In another embodiment hereof, a first or circumferential centering device is utilized to circumferentially center a valve prosthesis with a native aortic valve and a second or longitudinal centering device is utilized as a depth marker or reference point to longitudinally center a valve prosthesis by preventing the valve prosthesis from being positioned too deep or too shallow within the left ventricle. More particularly, with reference to FIG. 15, a valve centering catheter 1520 is percutaneously introduced into a vasculature. As shown on FIG. 15, valve centering catheter 1520 was previously tracked over a guidewire 1532 having an outer diameter of 0.030 inches or less to the native valve treatment site. Proximal to the centering component thereof that will be described in more detail below, valve centering catheter 1520 is constructed to have an outer diameter of 0.035 inches such that a valve delivery system may be subsequently delivered or tracked over the valve centering catheter as will be described in more detail herein. Valve centering catheter 1520 has a longitudinal centering device 1550 at a distal portion thereof, and valve centering catheter 1520 is illustrated in situ with longitudinal centering device 1550 in a delivery or unexpanded configuration. Longitudinal centering device 1550 is positioned at a distal end of valve centering catheter 1520 and is configured to deploy distal to or below the annulus of the native aortic valve AV as will be described in more detail herein.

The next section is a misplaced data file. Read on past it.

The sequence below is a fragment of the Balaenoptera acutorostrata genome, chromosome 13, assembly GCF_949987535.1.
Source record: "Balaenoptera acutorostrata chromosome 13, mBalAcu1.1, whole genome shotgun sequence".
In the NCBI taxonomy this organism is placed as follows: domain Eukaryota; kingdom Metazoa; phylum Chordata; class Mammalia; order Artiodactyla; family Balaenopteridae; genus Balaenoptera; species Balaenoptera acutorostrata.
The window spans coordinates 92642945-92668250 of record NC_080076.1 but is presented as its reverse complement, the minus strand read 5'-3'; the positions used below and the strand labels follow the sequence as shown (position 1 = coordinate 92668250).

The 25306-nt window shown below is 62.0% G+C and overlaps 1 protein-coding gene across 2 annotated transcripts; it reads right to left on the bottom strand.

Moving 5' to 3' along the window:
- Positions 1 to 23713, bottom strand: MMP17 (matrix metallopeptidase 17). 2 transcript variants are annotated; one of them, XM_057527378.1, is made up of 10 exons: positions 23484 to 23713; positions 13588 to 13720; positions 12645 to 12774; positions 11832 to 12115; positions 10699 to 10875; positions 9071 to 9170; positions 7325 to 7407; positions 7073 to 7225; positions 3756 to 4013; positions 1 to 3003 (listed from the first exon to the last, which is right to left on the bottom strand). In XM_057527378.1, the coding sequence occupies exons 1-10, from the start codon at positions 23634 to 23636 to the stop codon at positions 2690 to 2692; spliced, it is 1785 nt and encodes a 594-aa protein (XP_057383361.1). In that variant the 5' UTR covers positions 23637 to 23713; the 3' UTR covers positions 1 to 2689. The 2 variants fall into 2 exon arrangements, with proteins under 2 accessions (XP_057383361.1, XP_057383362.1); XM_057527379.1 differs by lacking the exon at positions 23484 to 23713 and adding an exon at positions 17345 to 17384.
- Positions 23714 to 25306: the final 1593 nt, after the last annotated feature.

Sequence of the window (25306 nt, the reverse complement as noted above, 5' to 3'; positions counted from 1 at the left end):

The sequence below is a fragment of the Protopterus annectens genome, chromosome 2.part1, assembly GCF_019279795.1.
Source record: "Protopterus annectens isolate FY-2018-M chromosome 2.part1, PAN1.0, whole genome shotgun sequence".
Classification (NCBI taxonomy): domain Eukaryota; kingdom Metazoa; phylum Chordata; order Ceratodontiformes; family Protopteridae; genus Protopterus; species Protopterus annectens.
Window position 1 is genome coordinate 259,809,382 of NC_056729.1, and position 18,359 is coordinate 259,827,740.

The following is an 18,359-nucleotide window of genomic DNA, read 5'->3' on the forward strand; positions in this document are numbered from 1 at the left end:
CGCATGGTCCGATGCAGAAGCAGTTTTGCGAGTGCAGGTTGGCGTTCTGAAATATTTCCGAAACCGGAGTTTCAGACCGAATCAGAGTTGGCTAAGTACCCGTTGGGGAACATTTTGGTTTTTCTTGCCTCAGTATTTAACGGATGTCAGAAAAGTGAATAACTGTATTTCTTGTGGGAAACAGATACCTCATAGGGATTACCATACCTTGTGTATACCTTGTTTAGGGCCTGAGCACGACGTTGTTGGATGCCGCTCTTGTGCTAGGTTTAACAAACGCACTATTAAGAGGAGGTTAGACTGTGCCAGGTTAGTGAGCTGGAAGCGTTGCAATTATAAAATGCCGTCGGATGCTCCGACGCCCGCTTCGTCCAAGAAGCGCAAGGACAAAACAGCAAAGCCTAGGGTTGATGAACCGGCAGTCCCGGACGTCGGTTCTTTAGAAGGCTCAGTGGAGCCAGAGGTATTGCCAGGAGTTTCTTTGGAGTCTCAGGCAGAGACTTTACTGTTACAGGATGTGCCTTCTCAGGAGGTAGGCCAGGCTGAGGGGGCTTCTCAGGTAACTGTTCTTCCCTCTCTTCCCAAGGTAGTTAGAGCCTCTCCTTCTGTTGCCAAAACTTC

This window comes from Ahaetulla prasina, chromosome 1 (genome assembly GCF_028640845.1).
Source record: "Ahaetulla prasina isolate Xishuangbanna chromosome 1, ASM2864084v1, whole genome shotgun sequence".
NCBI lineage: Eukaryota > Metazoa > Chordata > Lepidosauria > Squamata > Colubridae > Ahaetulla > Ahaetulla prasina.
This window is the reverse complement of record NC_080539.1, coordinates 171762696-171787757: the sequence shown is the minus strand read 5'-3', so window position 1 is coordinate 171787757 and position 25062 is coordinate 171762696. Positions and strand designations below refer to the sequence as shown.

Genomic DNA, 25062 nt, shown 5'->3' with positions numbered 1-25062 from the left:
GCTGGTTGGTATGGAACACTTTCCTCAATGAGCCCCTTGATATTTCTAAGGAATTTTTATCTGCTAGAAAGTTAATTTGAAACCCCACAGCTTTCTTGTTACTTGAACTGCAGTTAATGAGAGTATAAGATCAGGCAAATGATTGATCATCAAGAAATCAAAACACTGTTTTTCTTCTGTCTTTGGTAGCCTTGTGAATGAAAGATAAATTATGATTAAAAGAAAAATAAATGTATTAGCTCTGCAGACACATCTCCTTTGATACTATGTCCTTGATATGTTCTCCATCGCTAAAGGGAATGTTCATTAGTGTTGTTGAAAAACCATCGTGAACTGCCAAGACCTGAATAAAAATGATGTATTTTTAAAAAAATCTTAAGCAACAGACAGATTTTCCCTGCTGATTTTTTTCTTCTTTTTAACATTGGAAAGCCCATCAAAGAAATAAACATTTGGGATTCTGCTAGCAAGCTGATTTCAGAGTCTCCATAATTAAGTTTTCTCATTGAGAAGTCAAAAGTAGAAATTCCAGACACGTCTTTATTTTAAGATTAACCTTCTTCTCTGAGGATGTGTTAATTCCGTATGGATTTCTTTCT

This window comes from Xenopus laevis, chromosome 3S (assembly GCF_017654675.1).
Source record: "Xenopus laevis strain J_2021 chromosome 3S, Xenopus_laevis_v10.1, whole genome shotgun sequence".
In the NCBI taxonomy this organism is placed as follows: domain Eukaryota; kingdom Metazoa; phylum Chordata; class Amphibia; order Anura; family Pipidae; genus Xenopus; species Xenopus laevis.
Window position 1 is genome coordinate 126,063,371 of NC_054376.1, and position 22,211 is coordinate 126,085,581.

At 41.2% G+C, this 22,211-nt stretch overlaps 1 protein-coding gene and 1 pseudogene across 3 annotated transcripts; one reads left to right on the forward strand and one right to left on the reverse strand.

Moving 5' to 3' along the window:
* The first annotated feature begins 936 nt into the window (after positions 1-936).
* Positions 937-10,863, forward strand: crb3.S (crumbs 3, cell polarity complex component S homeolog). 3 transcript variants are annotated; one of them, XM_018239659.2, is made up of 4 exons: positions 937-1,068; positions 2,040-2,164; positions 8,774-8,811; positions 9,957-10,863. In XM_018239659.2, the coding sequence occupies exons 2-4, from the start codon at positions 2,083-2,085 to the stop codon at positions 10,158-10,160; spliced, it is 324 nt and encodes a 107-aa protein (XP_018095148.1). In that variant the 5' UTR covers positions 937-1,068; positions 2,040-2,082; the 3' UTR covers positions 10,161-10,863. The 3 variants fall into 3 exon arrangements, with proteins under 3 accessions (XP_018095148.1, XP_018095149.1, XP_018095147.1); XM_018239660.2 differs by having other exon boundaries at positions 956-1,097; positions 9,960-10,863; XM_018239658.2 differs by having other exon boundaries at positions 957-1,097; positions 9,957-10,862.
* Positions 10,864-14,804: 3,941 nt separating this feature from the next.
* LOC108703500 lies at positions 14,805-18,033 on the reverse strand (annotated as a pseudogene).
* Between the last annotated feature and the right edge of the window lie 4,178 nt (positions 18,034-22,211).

In the embodiment of FIG. 15, longitudinal centering device 1550 is an annular inflatable balloon and valve centering catheter 1520 has a structure or configuration similar to valve centering catheter 220 described above. More particularly, similar to circumferential centering device 230, in the expanded or inflated configuration, longitudinal centering device 1550 has a tire-shaped or donut-shaped configuration defining a central opening or lumen (not shown in FIG. 15) there-through to allow for perfusion or blood flow during the valve replacement/repair procedure. At least a portion of longitudinal centering device 1550 is sealingly attached to an outer shaft 1522 of valve centering catheter 1520, and outer shaft 1522 includes one or more ports (not shown) provide fluid communication between an inflation lumen (not shown in FIG. 15) and an interior volume of longitudinal centering device 1550. More particularly, as best shown on FIGS. 16A and 16B, which illustrates an end view and a perspective view respectively of valve centering catheter 1520, valve delivery system 1520 includes three radially-extending inflation fingers 1540A, 1540B, 1540C (collectively referred to herein as radially-extending inflation fingers 1540) for delivery of inflation fluid to the interior of longitudinal centering device 1550. The radially-extending inflation fingers 1540 ensure uniform expansion of longitudinal centering device 1550 and also position or dispose outer shaft 1522 through the center of longitudinal centering device 1550. Radially-extending inflation fingers 1540 are tubular components that are integral or formed as part of longitudinal centering device 1550 in order to connect longitudinal centering device 1550 to the inflation lumen of valve centering catheter 1520. When inflation fluid is provided within the inflation lumen, it fills the interior volume of longitudinal centering device 1550 in order to inflate the longitudinal centering device into the expanded configuration. Expanded longitudinal centering device 1550 is a depth control marker or ring that is positioned below the native valve annulus at the beginning of a valve replacement/repair procedure in order to longitudinally center a later-introduced valve delivery system within the vessel for a more successful prosthetic valve deployment.